Carpo (pronounced /ˈkɑrpoʊ/ KAR-poh, or as in Greek Καρπώ), also Jupiter XLVI, is a natural satellite of Jupiter. It was discovered by a team of astronomers from the University of Hawaii led by Scott S. Sheppard in 2003, and was provisionally designated as S/2003 J 20[2][3] until it received its name in early 2005.[4]

Carpo is about 3 kilometres in diameter, and orbits Jupiter at an average distance of 17,145 Mm in 458.625 days, at an inclination of 56° to the ecliptic (55° to Jupiter's equator), and with a high eccentricity of 0.4316. All of the moons further from Jupiter than Carpo are retrograde.

It was named in March 2005 after Carpo, one of the Horae, and a daughter of Zeus (Jupiter).

Like Themisto, this moon seems to be the lone member of a unique class, which makes it particularly interesting. The orbital inclination of satellites such as this one is limited by the Kozai effect, discovered by Yoshihide Kozai in 1962. This effect induces a periodic exchange between the inclination and eccentricity of the orbit; if the inclination is large enough, the eccentricity can in turn grow so large that the periapsis of the satellite (called the perizene in the case of moons of Jupiter) would be in the immediate vicinity of the Galilean moons (Io, Europa, Ganymede and Callisto). The satellite would eventually collide with one of these, or a close encounter would eject it altogether from the Jovian system. The periapsis precession period (Pw) is 6.8 million years long.[1]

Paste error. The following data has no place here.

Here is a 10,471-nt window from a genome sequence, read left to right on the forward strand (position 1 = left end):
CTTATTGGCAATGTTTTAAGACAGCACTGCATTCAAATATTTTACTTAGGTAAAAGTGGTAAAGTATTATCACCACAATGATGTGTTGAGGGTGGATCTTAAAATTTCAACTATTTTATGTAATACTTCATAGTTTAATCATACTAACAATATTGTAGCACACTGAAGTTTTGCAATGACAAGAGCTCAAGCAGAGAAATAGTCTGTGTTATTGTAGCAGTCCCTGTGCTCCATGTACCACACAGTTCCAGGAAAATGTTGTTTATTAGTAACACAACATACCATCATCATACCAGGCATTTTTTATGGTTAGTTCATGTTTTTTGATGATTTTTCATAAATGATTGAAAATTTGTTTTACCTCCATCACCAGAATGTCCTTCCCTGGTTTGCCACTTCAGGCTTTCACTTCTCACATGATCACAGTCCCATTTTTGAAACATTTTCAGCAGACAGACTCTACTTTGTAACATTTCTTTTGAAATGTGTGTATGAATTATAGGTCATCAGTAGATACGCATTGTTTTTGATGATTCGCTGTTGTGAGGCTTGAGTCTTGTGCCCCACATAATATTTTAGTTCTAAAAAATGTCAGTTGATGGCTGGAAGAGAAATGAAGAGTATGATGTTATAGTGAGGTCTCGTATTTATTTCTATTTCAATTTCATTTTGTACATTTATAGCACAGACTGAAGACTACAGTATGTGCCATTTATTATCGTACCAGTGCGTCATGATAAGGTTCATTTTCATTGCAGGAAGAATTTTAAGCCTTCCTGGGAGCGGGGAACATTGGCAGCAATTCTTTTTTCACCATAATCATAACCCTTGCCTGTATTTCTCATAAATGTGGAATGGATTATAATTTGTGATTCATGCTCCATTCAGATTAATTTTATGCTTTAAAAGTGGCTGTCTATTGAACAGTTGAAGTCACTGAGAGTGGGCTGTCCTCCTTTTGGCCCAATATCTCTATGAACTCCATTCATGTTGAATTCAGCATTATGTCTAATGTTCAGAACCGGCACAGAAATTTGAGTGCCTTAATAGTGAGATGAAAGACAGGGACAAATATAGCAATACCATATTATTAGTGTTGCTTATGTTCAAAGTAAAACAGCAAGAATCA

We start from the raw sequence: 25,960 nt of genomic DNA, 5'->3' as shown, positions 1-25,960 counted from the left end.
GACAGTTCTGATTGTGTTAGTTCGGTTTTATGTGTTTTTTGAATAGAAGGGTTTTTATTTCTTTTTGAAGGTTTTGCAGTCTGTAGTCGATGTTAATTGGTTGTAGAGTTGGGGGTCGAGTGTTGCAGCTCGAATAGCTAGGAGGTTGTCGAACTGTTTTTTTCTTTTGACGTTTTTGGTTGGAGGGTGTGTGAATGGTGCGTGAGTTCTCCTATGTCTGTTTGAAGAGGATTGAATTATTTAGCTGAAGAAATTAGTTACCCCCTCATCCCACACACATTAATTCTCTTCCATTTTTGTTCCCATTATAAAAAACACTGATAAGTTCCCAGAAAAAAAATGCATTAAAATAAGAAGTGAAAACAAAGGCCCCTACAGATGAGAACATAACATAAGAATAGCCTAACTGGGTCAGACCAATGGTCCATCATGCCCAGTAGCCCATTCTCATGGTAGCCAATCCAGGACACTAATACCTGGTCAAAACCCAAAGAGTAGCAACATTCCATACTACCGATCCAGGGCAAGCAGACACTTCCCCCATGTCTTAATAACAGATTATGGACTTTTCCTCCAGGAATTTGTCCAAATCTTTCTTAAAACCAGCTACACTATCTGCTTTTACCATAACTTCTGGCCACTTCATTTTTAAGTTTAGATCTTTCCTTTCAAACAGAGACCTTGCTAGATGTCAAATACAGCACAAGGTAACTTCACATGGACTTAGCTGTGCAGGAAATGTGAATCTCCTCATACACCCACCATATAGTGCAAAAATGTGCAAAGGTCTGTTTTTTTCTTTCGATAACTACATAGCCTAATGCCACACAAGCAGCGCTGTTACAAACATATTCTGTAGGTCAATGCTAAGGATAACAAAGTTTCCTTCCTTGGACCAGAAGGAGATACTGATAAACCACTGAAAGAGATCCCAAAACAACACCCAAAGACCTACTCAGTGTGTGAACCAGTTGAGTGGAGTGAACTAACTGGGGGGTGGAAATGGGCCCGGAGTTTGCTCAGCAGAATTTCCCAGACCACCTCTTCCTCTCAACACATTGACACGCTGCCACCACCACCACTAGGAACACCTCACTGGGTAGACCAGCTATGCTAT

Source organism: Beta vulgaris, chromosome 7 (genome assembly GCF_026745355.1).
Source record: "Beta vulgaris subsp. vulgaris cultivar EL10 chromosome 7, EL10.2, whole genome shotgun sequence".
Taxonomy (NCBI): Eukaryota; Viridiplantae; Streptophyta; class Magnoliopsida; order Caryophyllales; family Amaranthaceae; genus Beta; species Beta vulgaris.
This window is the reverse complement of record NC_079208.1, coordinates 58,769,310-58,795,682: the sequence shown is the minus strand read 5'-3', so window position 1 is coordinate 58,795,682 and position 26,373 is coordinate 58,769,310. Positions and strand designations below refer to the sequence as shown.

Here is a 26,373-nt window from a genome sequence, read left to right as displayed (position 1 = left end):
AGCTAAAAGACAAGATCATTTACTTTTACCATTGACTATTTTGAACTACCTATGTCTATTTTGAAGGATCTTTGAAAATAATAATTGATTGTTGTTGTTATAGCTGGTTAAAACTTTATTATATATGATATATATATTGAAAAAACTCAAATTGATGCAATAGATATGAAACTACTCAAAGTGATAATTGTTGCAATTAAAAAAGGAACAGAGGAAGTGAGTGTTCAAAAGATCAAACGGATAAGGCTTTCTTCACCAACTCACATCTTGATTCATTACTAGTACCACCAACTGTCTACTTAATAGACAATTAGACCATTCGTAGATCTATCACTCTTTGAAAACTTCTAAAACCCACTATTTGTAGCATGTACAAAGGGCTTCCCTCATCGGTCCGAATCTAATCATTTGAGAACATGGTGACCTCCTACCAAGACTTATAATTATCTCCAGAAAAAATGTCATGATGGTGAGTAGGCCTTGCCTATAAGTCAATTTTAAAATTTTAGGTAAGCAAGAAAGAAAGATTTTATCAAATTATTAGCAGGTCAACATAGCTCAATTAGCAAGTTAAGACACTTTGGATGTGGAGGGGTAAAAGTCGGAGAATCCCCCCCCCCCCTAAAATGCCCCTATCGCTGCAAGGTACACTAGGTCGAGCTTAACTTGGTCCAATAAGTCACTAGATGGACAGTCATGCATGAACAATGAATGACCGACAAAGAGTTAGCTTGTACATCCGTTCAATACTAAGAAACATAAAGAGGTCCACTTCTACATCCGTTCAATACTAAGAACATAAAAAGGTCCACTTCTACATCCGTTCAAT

1. ^ a b Jacobson, R.A. (2006) JUP262 (2007-06-28). "Planetary Satellite Mean Orbital Parameters". JPL/NASA. Retrieved 2008-01-19.
2. ^ IAUC 8125: S/2003 J 19 and S/2003 J 20 2003 April (discovery)
3. ^ MPEC 2003-G67: S/2003 J 20 2003 April (discovery and ephemeris)
4. ^ IAUC 8502: Satellites of Jupiter 2005 March (naming the moon)

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